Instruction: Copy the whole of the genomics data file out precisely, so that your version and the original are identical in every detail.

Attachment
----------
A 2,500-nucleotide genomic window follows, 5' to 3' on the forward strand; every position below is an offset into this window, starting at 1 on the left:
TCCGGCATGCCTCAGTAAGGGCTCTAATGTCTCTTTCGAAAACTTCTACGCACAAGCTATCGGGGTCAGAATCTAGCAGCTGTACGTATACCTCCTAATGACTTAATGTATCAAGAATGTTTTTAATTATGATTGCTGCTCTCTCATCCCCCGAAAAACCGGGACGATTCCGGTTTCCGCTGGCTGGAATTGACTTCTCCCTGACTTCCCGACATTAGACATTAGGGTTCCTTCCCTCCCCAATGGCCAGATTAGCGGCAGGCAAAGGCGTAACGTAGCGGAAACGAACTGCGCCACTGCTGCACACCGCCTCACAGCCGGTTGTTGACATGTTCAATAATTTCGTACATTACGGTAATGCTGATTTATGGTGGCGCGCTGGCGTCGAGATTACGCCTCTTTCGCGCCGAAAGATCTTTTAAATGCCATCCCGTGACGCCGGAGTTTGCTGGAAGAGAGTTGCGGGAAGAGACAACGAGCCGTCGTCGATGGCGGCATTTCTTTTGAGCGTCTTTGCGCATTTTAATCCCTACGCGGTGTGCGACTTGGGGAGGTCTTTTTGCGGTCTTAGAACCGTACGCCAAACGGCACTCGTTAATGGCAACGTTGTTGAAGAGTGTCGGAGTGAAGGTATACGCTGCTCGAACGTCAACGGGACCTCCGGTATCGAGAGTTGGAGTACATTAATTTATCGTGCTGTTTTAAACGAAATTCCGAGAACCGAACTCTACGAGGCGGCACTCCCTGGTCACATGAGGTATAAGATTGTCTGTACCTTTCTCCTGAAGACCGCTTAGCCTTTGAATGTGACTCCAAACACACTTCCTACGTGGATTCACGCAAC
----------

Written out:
A 2,500-nucleotide genomic window follows, 5' to 3' on the forward strand; every position below is an offset into this window, starting at 1 on the left:
TCCGGCATGCCTCAGTAAGGGCTCTAATGTCTCTTTCGAAAACTTCTACGCACAAGCTATCGGGGTCAGAATCTAGCAGCTGTACGTATACCTCCTAATGACTTAATGTATCAAGAATGTTTTTAATTATGATTGCTGCTCTCTCATCCCCCGAAAAACCGGGACGATTCCGGTTTCCGCTGGCTGGAATTGACTTCTCCCTGACTTCCCGACATTAGACATTAGGGTTCCTTCCCTCCCCAATGGCCAGATTAGCGGCAGGCAAAGGCGTAACGTAGCGGAAACGAACTGCGCCACTGCTGCACACCGCCTCACAGCCGGTTGTTGACATGTTCAATAATTTCGTACATTACGGTAATGCTGATTTATGGTGGCGCGCTGGCGTCGAGATTACGCCTCTTTCGCGCCGAAAGATCTTTTAAATGCCATCCCGTGACGCCGGAGTTTGCTGGAAGAGAGTTGCGGGAAGAGACAACGAGCCGTCGTCGATGGCGGCATTTCTTTTGAGCGTCTTTGCGCATTTTAATCCCTACGCGGTGTGCGACTTGGGGAGGTCTTTTTGCGGTCTTAGAACCGTACGCCAAACGGCACTCGTTAATGGCAACGTTGTTGAAGAGTGTCGGAGTGAAGGTATACGCTGCTCGAACGTCAACGGGACCTCCGGTATCGAGAGTTGGAGTACATTAATTTATCGTGCTGTTTTAAACGAAATTCCGAGAACCGAACTCTACGAGGCGGCACTCCCTGGTCACATGAGGTATAAGATTGTCTGTACCTTTCTCCTGAAGACCGCTTAGCCTTTGAATGTGACTCCAAACACACTTCCTACGTGGATTCACGCAAC